http://www.theaustralian.news.com.au/story/0,20867,21352767-7583,00.html http://www.theaustralian.news.com.au/story/0,20867,21352767-7583,00.html&gt;

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7 responses to “The State of Indigenous Languages

  1. The article raises interestng issues and it is positive that there is an article advocating for Indigenous languages. Is The Australian considered mainstream media? The use of dysfunctional in the article is shocking to my American ears; is it OK to Australians? To remain critical, the article doesn’t explicitly call for the indigenization of language revitalization and the training of Aboriginal people to do the work that an outsider linguist would do. It does, however, recognize the beauty and importance of Indigenous languages and cultures, and the urgency with which humans must take action, which is a great start.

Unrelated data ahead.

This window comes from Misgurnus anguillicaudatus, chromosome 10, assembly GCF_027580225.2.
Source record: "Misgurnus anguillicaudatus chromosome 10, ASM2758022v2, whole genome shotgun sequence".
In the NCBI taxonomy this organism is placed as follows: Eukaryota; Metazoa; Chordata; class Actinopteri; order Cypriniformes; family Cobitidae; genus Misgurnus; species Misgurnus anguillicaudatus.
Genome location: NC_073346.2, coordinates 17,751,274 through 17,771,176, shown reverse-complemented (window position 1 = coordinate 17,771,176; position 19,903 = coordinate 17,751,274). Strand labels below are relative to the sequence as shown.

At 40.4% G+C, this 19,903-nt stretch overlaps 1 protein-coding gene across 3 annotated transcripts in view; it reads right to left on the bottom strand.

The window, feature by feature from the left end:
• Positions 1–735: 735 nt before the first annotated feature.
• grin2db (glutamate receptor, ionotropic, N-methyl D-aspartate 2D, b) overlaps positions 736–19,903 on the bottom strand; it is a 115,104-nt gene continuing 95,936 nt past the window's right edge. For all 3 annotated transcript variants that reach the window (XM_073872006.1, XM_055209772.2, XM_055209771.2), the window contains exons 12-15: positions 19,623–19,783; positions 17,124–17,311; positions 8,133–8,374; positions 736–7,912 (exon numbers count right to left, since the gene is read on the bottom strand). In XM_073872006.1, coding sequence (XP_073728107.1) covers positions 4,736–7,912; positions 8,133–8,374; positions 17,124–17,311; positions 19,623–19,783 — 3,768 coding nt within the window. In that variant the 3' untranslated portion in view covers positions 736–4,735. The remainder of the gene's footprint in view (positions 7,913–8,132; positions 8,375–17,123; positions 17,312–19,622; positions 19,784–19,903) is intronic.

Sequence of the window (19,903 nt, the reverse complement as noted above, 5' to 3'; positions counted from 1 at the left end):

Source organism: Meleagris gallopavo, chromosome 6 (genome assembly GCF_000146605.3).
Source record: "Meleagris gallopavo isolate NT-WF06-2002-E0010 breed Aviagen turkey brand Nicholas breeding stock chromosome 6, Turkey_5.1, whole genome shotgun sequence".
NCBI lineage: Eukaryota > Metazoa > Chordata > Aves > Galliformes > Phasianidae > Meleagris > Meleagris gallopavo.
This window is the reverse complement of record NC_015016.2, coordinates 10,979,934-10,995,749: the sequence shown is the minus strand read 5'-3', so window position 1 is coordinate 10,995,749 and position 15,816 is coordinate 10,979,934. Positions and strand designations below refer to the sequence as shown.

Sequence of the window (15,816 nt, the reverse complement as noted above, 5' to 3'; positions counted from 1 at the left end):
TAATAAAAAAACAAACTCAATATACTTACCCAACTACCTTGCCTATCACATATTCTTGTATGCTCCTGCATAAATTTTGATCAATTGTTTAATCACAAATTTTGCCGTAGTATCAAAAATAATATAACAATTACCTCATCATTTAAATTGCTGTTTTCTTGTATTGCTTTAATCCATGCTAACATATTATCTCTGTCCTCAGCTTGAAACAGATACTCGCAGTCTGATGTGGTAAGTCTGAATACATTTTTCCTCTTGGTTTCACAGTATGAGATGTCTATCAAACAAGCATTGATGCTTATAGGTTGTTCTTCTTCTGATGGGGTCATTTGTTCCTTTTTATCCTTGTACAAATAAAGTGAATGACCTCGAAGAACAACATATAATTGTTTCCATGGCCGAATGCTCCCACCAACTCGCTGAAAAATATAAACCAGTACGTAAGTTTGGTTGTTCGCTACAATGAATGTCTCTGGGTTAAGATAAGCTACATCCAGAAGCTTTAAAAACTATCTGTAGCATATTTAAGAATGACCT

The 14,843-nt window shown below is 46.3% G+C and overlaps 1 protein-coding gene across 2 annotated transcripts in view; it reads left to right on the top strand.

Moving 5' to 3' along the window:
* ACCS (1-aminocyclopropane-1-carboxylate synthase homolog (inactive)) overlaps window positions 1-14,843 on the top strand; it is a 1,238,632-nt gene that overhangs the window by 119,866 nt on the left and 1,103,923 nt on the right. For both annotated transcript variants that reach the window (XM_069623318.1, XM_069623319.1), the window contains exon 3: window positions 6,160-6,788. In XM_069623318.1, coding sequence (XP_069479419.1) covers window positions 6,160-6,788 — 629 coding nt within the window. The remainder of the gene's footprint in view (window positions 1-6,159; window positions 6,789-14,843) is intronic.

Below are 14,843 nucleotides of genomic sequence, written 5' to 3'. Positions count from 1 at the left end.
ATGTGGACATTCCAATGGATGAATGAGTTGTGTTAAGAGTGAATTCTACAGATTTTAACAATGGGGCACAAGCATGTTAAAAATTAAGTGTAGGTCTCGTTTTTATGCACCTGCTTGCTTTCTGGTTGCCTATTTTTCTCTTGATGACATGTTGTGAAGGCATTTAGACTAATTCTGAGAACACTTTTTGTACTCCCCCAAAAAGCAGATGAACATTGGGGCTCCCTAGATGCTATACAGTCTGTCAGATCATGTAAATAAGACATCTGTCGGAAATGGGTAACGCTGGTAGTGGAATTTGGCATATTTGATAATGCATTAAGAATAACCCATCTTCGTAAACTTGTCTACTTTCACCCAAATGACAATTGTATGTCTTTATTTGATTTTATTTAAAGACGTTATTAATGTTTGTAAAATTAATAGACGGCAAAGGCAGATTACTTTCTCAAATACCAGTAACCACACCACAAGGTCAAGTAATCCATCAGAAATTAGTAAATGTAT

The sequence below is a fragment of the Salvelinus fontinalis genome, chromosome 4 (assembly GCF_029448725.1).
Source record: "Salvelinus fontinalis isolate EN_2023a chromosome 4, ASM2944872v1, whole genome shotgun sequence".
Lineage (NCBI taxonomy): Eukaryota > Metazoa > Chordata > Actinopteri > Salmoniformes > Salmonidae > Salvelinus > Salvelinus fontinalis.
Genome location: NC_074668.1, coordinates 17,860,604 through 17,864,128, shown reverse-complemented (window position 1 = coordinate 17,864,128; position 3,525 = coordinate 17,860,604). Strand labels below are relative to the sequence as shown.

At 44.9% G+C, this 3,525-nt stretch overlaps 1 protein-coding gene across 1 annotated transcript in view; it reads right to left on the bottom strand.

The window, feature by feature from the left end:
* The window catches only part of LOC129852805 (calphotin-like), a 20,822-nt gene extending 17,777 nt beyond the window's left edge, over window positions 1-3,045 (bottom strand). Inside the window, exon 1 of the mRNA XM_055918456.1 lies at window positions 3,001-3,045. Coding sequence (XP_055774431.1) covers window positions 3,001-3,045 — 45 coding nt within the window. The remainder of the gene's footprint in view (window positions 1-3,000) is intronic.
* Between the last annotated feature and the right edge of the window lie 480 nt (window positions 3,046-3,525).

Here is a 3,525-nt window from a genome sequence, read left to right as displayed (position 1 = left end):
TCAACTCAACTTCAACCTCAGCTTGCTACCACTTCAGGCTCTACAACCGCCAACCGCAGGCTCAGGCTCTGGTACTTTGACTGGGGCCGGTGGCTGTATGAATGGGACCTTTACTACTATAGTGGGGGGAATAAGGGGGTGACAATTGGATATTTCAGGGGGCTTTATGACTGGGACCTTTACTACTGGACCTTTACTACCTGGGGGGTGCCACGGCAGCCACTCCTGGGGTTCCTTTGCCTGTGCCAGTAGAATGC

In the Southwest USA, literacy is a source of contention between linguists and indigenous communities. Many traditional people do not want to see their languages written for diverse reasons. The article sites the necessity of converting oral traditions to literate ones for the maintenance and transmission of Indigenous languages to future generations. How do communities in Australia feel about literacy, and is literacy being pushed by linguists? From the perspective of a linguist, I see the benefits that literacy can bring, but if it means contradicting the wishes of elders I think that it can be a mistake. In other words, the community must call the shots when it comes to language revitalization, because efforts will be more successful when the decision making power comes for within, and each community is different. Thanks for providing the blog with this interesting article. -nanatay

  2. Hey Nanatay,